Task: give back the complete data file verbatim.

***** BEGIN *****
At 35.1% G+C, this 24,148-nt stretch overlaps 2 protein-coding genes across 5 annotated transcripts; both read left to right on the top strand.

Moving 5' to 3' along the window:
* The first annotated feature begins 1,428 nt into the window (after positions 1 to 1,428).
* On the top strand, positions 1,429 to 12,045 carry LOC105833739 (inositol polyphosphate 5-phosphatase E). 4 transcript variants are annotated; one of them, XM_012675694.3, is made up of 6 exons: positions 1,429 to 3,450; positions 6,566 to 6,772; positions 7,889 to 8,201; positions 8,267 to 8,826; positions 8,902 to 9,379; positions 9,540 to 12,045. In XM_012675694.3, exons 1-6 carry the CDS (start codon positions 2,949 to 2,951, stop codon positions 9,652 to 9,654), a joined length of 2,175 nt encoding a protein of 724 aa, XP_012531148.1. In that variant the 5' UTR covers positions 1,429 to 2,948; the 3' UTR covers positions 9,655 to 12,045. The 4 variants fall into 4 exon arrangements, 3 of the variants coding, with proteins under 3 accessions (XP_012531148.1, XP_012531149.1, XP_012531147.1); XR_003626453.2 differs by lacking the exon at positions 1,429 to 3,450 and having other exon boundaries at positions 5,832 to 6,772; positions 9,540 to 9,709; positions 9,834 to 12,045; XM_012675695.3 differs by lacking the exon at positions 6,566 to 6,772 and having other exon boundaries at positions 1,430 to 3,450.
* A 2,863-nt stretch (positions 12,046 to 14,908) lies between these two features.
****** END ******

At 35.1% G+C, this 24,148-nt stretch overlaps 2 protein-coding genes across 5 annotated transcripts; both read left to right on the top strand.

Moving 5' to 3' along the window:
* The first annotated feature begins 1,428 nt into the window (after positions 1 to 1,428).
* On the top strand, positions 1,429 to 12,045 carry LOC105833739 (inositol polyphosphate 5-phosphatase E). 4 transcript variants are annotated; one of them, XM_012675694.3, is made up of 6 exons: positions 1,429 to 3,450; positions 6,566 to 6,772; positions 7,889 to 8,201; positions 8,267 to 8,826; positions 8,902 to 9,379; positions 9,540 to 12,045. In XM_012675694.3, exons 1-6 carry the CDS (start codon positions 2,949 to 2,951, stop codon positions 9,652 to 9,654), a joined length of 2,175 nt encoding a protein of 724 aa, XP_012531148.1. In that variant the 5' UTR covers positions 1,429 to 2,948; the 3' UTR covers positions 9,655 to 12,045. The 4 variants fall into 4 exon arrangements, 3 of the variants coding, with proteins under 3 accessions (XP_012531148.1, XP_012531149.1, XP_012531147.1); XR_003626453.2 differs by lacking the exon at positions 1,429 to 3,450 and having other exon boundaries at positions 5,832 to 6,772; positions 9,540 to 9,709; positions 9,834 to 12,045; XM_012675695.3 differs by lacking the exon at positions 6,566 to 6,772 and having other exon boundaries at positions 1,430 to 3,450.
* A 2,863-nt stretch (positions 12,046 to 14,908) lies between these two features.